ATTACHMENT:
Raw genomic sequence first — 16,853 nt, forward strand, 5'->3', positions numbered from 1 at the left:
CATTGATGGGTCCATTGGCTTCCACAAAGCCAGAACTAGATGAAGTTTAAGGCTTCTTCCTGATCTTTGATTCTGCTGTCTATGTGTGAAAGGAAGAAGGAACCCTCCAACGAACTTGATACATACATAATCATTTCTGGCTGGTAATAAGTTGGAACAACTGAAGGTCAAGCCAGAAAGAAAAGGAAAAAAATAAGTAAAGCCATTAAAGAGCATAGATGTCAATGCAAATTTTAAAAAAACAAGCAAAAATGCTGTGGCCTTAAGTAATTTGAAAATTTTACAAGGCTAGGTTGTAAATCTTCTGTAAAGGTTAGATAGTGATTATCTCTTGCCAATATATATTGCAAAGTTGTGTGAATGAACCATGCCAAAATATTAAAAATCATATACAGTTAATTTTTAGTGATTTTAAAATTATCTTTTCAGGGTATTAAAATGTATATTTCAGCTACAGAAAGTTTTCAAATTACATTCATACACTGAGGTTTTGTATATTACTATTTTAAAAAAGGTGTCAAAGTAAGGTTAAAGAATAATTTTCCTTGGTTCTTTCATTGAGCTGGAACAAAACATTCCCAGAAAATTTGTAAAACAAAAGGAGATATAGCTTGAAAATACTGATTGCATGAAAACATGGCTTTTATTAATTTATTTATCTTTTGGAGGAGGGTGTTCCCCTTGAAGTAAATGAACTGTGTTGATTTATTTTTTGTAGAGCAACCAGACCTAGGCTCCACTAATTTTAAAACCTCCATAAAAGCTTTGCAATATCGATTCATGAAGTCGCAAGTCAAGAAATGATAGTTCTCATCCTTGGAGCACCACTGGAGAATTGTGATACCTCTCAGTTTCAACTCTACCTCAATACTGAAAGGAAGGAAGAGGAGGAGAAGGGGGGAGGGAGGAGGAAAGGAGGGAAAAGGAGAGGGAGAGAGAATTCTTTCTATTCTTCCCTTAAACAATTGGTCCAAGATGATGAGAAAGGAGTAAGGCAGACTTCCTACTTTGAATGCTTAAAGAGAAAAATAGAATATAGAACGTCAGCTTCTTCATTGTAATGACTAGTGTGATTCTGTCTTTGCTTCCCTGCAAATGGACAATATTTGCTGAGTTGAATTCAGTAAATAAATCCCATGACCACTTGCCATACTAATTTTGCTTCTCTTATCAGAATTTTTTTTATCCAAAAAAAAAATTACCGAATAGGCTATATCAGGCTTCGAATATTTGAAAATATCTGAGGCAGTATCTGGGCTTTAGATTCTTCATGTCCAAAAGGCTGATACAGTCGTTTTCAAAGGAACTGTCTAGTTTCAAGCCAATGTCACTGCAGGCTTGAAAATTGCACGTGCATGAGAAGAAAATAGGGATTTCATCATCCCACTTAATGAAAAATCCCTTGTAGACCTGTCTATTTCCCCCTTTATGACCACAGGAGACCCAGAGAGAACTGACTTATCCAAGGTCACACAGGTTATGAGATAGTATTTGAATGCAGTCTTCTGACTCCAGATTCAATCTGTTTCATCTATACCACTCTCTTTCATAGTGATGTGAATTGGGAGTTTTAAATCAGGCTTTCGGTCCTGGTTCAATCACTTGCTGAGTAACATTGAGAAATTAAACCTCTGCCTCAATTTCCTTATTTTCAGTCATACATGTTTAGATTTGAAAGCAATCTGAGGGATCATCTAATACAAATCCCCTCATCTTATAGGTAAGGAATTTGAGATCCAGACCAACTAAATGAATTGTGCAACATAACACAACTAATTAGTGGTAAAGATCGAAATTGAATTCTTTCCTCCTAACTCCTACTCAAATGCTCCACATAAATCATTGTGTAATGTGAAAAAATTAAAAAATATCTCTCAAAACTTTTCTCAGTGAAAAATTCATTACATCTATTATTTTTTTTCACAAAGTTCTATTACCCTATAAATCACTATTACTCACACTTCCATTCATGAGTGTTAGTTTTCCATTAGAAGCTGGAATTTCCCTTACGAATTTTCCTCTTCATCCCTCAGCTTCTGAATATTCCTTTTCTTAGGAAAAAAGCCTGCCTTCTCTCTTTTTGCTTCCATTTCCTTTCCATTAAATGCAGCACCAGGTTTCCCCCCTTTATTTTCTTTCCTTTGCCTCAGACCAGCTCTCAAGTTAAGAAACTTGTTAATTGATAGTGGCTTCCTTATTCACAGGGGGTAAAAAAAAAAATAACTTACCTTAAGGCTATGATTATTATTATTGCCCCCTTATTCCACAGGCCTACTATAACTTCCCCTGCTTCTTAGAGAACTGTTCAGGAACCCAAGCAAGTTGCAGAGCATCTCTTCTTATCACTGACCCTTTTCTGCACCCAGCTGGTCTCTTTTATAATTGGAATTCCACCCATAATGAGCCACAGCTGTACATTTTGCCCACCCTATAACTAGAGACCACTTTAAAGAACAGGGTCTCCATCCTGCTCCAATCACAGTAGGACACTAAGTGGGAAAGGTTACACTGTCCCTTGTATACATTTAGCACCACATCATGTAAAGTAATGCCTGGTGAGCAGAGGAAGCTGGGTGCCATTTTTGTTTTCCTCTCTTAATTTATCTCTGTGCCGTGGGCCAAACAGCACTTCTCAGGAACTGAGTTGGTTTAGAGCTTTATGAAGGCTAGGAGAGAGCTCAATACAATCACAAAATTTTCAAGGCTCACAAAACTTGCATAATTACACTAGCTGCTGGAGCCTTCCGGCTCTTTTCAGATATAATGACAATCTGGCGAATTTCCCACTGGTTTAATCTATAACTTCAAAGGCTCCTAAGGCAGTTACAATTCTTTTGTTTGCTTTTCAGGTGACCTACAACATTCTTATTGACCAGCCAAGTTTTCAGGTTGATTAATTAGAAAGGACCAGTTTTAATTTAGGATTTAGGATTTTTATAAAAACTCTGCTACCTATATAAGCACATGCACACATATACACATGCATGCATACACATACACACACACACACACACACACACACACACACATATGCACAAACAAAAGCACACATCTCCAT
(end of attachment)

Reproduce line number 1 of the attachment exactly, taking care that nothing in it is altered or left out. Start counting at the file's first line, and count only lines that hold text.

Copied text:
Raw genomic sequence first — 16,853 nt, forward strand, 5'->3', positions numbered from 1 at the left: